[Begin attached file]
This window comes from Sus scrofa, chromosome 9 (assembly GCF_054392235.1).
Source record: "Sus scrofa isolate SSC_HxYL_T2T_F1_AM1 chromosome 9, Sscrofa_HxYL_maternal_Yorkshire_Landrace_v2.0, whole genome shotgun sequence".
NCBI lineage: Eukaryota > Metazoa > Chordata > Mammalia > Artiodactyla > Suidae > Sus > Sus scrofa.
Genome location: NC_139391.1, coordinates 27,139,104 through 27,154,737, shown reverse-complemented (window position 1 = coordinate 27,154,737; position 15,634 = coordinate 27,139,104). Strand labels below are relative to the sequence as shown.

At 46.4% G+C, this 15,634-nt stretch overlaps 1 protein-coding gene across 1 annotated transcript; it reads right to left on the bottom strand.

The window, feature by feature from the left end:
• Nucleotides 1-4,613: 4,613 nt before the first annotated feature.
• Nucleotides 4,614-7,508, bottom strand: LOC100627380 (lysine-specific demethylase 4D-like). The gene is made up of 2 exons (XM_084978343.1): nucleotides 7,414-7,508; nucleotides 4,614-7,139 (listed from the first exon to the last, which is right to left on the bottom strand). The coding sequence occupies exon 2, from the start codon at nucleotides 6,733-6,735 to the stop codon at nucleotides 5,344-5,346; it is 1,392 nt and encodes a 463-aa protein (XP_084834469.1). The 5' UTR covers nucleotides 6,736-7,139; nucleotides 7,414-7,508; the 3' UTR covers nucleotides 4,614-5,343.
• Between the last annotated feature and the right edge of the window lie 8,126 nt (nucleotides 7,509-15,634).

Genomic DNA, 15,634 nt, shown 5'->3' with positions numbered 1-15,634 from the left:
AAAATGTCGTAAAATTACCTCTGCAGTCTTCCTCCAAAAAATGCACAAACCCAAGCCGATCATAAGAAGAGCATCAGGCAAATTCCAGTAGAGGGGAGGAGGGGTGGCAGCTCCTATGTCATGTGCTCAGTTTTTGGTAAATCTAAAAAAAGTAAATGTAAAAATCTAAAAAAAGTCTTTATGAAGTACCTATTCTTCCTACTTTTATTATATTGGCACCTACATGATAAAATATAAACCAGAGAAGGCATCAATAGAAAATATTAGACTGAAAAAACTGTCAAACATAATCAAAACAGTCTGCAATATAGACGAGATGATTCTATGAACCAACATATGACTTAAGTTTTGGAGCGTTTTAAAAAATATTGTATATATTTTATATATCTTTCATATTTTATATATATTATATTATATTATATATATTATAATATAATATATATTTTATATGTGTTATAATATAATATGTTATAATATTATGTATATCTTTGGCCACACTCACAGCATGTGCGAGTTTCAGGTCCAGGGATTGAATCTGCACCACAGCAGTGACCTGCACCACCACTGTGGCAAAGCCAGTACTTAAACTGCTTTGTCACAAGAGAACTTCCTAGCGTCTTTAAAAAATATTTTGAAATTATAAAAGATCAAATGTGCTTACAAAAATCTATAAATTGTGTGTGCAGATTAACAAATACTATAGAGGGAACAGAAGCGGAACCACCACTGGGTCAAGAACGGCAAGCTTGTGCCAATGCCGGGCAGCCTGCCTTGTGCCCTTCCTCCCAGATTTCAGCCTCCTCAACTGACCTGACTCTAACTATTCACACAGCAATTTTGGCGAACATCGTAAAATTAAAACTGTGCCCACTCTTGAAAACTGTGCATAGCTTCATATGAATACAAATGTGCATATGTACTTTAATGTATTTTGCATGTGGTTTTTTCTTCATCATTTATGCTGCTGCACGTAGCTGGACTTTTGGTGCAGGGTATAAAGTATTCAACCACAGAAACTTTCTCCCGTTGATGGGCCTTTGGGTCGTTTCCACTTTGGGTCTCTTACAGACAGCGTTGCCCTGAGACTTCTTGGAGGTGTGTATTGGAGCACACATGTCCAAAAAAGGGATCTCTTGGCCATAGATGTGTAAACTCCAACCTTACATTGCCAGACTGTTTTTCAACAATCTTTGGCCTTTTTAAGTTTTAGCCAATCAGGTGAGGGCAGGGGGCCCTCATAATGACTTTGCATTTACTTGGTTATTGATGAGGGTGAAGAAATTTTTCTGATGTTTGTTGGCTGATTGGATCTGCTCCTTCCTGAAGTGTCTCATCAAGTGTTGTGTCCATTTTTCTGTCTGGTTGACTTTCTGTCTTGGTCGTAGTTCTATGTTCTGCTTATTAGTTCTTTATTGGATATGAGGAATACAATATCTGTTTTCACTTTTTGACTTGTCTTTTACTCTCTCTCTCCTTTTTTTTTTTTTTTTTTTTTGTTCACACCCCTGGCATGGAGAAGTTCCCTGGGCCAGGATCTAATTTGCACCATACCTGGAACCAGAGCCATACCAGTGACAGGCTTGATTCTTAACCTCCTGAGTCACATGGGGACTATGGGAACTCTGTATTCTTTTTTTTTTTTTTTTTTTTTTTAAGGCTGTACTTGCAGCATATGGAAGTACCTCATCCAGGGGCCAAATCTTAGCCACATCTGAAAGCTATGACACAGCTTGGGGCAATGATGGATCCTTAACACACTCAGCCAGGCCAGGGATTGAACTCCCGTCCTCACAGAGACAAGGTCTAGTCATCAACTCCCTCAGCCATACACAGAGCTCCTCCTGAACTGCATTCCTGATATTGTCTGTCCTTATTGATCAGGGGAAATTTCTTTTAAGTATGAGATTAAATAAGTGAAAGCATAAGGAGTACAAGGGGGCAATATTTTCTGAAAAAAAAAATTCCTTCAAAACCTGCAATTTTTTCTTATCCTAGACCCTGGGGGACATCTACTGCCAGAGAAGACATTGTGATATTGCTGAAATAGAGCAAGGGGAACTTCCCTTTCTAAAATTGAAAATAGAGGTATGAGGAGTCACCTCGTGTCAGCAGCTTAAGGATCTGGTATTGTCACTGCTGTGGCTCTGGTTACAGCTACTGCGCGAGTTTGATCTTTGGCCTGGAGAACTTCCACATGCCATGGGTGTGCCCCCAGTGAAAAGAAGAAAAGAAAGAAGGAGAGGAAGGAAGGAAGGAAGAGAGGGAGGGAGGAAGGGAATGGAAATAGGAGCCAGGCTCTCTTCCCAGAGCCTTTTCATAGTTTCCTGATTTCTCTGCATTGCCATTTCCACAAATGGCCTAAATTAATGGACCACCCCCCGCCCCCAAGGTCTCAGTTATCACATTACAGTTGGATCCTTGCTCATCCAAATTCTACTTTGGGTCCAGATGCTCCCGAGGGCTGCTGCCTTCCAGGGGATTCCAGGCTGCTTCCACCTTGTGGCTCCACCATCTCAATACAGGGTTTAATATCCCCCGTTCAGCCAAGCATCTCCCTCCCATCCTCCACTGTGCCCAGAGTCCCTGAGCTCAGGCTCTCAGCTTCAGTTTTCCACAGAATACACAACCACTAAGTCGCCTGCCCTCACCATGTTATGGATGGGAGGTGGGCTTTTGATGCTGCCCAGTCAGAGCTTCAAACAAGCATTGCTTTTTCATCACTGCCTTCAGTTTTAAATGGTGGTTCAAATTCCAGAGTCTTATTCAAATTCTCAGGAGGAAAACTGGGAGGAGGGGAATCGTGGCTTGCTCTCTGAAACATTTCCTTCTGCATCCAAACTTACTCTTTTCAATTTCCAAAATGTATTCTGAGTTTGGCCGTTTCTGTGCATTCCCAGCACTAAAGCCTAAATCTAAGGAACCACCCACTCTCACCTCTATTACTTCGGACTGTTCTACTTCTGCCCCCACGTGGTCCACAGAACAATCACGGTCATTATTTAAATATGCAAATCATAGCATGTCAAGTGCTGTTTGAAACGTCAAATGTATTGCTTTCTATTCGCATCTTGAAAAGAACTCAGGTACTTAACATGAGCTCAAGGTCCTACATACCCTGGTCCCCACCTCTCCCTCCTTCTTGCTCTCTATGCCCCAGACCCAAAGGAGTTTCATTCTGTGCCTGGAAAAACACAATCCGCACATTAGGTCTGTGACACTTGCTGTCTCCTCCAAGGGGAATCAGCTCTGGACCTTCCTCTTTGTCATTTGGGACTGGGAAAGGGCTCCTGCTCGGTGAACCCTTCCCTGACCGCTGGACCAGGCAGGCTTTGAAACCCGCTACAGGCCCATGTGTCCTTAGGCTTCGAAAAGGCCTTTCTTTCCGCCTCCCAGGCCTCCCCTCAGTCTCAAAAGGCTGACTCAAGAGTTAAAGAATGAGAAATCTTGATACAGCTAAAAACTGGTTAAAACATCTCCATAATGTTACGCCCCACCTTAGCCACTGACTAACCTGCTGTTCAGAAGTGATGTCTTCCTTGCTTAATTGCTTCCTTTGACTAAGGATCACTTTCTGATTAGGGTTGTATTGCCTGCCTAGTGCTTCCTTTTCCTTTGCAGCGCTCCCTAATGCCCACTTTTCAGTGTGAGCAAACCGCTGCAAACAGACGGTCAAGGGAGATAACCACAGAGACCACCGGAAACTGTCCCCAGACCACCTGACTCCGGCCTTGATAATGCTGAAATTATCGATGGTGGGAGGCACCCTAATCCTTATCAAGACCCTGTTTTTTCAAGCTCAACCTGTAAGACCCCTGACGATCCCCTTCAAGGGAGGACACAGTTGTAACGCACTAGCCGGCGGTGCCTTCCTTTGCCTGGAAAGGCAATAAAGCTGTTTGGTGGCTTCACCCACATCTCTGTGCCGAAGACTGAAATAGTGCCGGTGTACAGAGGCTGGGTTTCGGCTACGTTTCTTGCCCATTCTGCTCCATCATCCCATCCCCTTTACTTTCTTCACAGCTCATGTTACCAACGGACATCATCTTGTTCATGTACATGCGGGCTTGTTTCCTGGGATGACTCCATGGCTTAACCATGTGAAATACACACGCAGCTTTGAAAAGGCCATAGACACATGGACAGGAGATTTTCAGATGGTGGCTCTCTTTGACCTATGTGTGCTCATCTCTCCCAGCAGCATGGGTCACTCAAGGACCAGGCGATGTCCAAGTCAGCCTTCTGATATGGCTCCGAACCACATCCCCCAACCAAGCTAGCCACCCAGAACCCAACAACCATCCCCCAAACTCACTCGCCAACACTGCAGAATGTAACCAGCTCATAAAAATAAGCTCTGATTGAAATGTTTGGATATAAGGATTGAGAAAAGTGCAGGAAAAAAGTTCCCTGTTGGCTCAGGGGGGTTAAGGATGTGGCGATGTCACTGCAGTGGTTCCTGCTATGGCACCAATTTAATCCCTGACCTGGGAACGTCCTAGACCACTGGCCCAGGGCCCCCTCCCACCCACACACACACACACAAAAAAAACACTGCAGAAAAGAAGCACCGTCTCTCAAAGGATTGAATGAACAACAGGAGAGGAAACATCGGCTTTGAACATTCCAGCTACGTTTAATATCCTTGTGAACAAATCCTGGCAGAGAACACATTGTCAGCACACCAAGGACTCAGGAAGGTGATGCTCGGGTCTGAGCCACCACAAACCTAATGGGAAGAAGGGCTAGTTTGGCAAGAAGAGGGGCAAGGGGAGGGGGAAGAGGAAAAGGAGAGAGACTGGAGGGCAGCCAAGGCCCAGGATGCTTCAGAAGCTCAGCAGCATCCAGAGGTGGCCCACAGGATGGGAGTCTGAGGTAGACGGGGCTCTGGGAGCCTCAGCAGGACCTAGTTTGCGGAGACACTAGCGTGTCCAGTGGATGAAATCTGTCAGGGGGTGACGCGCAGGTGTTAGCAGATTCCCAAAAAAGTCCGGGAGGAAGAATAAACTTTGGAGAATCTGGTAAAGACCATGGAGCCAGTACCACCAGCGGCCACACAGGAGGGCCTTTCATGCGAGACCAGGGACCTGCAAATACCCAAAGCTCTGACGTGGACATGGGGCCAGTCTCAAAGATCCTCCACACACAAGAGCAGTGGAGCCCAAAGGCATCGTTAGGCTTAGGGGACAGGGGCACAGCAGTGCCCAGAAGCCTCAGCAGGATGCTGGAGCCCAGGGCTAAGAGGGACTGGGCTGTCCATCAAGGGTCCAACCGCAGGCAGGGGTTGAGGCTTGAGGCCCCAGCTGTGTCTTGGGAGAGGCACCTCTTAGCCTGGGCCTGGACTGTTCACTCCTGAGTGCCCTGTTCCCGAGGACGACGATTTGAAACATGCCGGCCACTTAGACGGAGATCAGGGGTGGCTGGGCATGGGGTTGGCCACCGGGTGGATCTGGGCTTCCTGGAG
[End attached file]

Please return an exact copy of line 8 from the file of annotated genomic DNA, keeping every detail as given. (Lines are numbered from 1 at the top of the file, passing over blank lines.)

• Nucleotides 4,614-7,508, bottom strand: LOC100627380 (lysine-specific demethylase 4D-like). The gene is made up of 2 exons (XM_084978343.1): nucleotides 7,414-7,508; nucleotides 4,614-7,139 (listed from the first exon to the last, which is right to left on the bottom strand). The coding sequence occupies exon 2, from the start codon at nucleotides 6,733-6,735 to the stop codon at nucleotides 5,344-5,346; it is 1,392 nt and encodes a 463-aa protein (XP_084834469.1). The 5' UTR covers nucleotides 6,736-7,139; nucleotides 7,414-7,508; the 3' UTR covers nucleotides 4,614-5,343.